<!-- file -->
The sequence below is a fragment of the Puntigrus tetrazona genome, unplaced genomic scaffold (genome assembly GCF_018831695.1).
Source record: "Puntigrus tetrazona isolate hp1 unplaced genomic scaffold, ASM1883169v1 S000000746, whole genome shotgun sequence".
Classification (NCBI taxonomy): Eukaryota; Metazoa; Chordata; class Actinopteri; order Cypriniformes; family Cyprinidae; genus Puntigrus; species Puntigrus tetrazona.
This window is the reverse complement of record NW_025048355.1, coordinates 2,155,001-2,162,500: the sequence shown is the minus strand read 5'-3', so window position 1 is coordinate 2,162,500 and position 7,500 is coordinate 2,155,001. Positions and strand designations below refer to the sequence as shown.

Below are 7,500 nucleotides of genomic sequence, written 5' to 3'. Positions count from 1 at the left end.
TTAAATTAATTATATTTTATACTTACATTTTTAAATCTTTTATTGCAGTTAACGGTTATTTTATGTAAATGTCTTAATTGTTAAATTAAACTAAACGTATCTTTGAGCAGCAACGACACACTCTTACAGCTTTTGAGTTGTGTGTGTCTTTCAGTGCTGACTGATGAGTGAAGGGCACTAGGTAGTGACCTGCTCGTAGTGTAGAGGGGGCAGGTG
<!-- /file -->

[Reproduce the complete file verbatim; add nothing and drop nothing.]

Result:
The sequence below is a fragment of the Puntigrus tetrazona genome, unplaced genomic scaffold (genome assembly GCF_018831695.1).
Source record: "Puntigrus tetrazona isolate hp1 unplaced genomic scaffold, ASM1883169v1 S000000746, whole genome shotgun sequence".
Classification (NCBI taxonomy): Eukaryota; Metazoa; Chordata; class Actinopteri; order Cypriniformes; family Cyprinidae; genus Puntigrus; species Puntigrus tetrazona.
This window is the reverse complement of record NW_025048355.1, coordinates 2,155,001-2,162,500: the sequence shown is the minus strand read 5'-3', so window position 1 is coordinate 2,162,500 and position 7,500 is coordinate 2,155,001. Positions and strand designations below refer to the sequence as shown.

Below are 7,500 nucleotides of genomic sequence, written 5' to 3'. Positions count from 1 at the left end.
TTAAATTAATTATATTTTATACTTACATTTTTAAATCTTTTATTGCAGTTAACGGTTATTTTATGTAAATGTCTTAATTGTTAAATTAAACTAAACGTATCTTTGAGCAGCAACGACACACTCTTACAGCTTTTGAGTTGTGTGTGTCTTTCAGTGCTGACTGATGAGTGAAGGGCACTAGGTAGTGACCTGCTCGTAGTGTAGAGGGGGCAGGTG